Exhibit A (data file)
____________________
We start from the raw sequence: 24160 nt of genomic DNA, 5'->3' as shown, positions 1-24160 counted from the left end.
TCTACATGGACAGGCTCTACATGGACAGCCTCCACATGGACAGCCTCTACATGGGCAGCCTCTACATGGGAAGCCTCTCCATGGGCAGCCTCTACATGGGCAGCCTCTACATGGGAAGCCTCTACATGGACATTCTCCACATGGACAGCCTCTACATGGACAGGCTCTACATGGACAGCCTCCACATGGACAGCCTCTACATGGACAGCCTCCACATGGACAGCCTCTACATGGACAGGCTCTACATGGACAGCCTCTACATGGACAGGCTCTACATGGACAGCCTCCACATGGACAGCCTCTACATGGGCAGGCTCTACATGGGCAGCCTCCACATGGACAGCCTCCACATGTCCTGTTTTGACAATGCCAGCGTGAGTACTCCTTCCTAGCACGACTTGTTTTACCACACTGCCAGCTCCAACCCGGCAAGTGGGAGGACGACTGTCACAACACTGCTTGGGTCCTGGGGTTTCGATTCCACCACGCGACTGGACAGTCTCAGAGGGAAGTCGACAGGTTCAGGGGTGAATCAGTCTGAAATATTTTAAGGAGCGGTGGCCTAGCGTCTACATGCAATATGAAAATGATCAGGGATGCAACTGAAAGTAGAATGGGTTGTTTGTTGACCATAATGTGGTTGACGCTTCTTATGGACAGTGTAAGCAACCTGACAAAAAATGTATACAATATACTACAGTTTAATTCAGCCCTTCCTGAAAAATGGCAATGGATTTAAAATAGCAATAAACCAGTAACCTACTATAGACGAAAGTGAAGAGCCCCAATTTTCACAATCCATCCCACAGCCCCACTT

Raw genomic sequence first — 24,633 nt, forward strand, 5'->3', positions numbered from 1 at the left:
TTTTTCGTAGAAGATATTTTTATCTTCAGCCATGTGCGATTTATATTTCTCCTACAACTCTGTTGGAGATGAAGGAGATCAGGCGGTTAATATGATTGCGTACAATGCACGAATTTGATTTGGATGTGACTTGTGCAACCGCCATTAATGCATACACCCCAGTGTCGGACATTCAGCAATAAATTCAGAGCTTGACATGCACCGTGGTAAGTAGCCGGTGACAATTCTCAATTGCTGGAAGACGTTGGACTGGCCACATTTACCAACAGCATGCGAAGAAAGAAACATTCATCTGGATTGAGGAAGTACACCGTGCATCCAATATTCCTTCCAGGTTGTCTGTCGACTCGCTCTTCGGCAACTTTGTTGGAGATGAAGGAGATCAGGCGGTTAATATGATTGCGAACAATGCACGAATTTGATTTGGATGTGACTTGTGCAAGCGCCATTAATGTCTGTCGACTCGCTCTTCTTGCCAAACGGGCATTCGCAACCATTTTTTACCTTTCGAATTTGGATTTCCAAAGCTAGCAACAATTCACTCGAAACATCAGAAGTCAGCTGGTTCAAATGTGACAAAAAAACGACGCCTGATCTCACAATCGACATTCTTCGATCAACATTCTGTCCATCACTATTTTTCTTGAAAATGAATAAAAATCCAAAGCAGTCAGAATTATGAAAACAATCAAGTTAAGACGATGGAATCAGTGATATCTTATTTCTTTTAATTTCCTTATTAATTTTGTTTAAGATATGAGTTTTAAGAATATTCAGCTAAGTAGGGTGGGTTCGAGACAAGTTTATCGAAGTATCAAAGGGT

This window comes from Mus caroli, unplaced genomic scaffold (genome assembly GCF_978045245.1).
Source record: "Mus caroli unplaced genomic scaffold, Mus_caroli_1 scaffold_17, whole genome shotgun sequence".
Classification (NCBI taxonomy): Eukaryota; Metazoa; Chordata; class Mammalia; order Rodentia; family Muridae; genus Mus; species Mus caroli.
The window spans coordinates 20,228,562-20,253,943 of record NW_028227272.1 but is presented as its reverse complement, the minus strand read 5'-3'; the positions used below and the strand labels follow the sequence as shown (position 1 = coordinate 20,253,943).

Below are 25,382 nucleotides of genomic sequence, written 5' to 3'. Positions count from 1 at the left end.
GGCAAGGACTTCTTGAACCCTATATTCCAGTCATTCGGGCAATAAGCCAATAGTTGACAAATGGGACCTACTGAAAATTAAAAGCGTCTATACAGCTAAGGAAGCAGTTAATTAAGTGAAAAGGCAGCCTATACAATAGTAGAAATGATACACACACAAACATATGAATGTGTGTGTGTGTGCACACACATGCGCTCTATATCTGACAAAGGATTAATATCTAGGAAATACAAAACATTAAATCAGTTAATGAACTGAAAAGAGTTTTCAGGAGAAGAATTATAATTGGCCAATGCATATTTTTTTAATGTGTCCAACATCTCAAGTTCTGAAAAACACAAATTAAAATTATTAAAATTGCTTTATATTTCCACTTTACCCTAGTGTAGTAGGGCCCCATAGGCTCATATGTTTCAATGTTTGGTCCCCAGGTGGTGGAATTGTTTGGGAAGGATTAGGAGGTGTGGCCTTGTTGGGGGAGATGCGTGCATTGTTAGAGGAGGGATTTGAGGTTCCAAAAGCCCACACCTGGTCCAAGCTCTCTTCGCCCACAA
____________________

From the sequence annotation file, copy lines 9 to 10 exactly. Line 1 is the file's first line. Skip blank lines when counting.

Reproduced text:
Below are 25,382 nucleotides of genomic sequence, written 5' to 3'. Positions count from 1 at the left end.
GGCAAGGACTTCTTGAACCCTATATTCCAGTCATTCGGGCAATAAGCCAATAGTTGACAAATGGGACCTACTGAAAATTAAAAGCGTCTATACAGCTAAGGAAGCAGTTAATTAAGTGAAAAGGCAGCCTATACAATAGTAGAAATGATACACACACAAACATATGAATGTGTGTGTGTGTGCACACACATGCGCTCTATATCTGACAAAGGATTAATATCTAGGAAATACAAAACATTAAATCAGTTAATGAACTGAAAAGAGTTTTCAGGAGAAGAATTATAATTGGCCAATGCATATTTTTTTAATGTGTCCAACATCTCAAGTTCTGAAAAACACAAATTAAAATTATTAAAATTGCTTTATATTTCCACTTTACCCTAGTGTAGTAGGGCCCCATAGGCTCATATGTTTCAATGTTTGGTCCCCAGGTGGTGGAATTGTTTGGGAAGGATTAGGAGGTGTGGCCTTGTTGGGGGAGATGCGTGCATTGTTAGAGGAGGGATTTGAGGTTCCAAAAGCCCACACCTGGTCCAAGCTCTCTTCGCCCACAA